Biological variation of glycated haemoglobin in a paediatric population and its application to calculation of significant change between results

This version was published on 1 January 2010

Ann Clin Biochem 2010;47:35-38
© 2010 Association for Clinical Biochemistry


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Original Articles

Philippe Desmeules1,
Jocelyne Cousineau1 and
Pierre Allard1,2

1 Department of Clinical Biochemistry;
2 Department of Paediatrics, Medical Genetics Division, CHU Ste-Justine, Université de Montréal, 3175 Côte Ste-Catherine, Montréal, QC, Canada H3T 1C5

Corresponding author: Philippe Desmeules. Email: philippe.desmeules{at}

Background: To determine precisely the probability that a change betweentwo glycated haemoglobin A1c (HbA1c) results is significantand that clinical actions may be required, the biological variationof HbA1c must be known. However, it has not been evaluated ina paediatric population. We therefore determined the long-termbiological variation of HbA1c in a paediatric population andused it to generate a probability curve for significant changesbetween two consecutive HbA1c measurements.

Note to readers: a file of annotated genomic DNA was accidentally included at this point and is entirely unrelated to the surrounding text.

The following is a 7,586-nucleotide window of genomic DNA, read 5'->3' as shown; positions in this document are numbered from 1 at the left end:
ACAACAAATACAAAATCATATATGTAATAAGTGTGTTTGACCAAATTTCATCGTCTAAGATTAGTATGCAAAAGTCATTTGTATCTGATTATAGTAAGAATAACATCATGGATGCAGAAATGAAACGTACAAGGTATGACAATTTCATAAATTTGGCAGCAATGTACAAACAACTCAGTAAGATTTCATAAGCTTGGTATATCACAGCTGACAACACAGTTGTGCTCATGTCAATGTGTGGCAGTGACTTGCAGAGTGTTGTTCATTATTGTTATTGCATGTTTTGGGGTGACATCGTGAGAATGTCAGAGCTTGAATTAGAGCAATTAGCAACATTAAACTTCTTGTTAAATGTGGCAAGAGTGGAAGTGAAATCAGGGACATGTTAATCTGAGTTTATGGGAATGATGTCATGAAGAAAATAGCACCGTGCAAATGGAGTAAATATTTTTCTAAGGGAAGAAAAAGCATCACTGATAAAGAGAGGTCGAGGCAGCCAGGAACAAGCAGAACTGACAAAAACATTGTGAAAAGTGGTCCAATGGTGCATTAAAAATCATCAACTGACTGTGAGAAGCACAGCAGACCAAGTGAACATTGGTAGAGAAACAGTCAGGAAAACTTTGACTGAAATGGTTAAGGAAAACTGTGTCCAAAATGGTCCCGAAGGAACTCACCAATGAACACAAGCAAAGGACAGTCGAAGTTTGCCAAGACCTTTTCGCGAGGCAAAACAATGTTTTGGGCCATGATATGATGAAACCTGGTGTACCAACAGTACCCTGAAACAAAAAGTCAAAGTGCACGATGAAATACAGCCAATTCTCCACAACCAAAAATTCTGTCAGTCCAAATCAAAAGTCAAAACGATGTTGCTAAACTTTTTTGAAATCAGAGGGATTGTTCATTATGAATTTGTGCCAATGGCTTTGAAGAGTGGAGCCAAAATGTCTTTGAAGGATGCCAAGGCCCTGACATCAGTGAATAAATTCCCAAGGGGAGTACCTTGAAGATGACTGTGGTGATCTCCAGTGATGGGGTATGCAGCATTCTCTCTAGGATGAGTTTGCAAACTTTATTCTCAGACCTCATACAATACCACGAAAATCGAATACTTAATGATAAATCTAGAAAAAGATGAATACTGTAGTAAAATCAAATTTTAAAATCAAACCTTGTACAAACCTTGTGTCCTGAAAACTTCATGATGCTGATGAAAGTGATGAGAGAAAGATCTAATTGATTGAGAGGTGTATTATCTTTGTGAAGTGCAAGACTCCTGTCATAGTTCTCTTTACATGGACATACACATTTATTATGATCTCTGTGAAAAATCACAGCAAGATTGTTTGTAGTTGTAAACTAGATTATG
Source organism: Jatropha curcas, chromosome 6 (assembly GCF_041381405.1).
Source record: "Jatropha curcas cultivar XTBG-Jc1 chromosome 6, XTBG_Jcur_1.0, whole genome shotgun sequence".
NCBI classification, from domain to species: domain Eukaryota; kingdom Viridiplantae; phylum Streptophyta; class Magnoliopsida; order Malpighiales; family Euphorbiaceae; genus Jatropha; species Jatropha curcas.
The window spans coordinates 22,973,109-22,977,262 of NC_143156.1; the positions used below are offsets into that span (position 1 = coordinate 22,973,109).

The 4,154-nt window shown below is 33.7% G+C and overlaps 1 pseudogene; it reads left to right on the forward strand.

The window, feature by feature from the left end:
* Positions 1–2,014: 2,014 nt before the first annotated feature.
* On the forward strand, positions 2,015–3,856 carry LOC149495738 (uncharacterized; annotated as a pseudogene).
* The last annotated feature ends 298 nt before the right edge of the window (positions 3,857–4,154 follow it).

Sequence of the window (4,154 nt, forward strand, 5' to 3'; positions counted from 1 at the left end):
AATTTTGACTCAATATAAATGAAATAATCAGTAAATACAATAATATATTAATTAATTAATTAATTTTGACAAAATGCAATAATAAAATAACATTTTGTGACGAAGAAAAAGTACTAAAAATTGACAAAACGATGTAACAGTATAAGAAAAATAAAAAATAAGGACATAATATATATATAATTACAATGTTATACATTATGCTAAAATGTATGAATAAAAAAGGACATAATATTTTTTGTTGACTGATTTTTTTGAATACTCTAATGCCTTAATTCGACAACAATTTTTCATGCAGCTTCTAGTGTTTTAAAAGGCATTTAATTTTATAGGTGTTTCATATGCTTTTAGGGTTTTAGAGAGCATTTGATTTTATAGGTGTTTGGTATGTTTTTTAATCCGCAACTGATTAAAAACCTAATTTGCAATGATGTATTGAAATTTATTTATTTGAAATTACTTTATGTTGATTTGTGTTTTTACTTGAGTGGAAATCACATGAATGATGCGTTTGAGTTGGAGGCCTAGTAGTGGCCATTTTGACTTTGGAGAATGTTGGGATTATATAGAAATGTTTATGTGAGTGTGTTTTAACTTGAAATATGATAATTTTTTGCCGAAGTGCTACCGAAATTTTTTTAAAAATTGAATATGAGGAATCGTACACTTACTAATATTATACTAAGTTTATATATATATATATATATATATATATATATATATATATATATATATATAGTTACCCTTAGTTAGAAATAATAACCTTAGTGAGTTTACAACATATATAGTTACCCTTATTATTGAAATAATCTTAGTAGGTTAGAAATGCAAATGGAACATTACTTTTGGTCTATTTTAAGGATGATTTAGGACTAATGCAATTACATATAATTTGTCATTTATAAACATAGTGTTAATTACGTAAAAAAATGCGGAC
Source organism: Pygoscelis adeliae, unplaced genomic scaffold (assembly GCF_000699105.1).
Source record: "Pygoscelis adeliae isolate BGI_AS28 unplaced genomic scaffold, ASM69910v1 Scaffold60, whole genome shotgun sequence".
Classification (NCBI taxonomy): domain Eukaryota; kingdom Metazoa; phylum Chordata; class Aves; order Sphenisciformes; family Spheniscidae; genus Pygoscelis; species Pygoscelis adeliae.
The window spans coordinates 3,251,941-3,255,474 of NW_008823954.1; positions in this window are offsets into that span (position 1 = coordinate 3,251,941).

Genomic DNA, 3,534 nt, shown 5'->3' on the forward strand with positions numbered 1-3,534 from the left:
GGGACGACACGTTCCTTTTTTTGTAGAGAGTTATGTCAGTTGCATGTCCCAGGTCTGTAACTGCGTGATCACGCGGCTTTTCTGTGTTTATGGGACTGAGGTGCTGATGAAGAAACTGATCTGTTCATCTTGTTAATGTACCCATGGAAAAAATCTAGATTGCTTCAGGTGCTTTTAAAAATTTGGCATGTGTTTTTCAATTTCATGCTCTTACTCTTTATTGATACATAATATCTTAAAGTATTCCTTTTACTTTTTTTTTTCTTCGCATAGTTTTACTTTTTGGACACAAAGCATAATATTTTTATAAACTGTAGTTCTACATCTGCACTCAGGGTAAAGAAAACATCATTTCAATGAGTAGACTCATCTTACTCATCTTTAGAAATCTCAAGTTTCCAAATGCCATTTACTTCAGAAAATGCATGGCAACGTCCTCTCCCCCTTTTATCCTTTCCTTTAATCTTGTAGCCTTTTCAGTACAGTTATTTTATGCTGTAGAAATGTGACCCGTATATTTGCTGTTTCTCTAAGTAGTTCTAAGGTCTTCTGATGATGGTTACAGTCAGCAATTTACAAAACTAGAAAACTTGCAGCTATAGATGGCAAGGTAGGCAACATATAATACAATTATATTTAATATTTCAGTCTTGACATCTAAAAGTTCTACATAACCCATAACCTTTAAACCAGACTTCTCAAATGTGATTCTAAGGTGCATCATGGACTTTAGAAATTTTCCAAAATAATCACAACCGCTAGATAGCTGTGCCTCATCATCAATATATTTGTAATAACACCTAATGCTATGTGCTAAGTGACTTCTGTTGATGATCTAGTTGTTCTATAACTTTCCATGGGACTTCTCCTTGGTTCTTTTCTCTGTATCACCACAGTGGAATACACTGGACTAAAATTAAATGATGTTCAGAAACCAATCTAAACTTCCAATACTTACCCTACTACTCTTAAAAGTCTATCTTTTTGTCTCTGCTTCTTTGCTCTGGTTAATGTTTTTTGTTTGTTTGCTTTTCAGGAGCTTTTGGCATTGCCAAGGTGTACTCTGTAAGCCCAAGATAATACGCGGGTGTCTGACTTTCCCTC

Methods: A group of 24 boys and 14 girls with cystic fibrosis (CF) but without diabetes or impaired glucose tolerance has been selected. HbA1c has been measured at least five times over five consecutive years for all subjects. We have used the Fraser and Harris method to calculate within-subject biological variation (CVI), whichallowed the determination of the probability that a change issignificant between results.

Results: As within-subject variances are equivalent for girls and boys (P > 0.1), both genders were merged for biological variation analysis. The CVI calculated for HbA1c was 4.8% and the between-subject variation (CVG) was 12.8%. Then, a probability curve based on the CVI found was generated and showed that a change of 14%between two consecutive HbA1c results corresponding to a probabilityof 95% was significant.

Conclusions: We determined for the first time the biological variation ofHbA1c in a paediatric population, which is higher than the onesfound for adult populations. The probability curves generatedfrom these data could be invaluable tools for clinicians tobalance HbA1c results with other clinical parameters.

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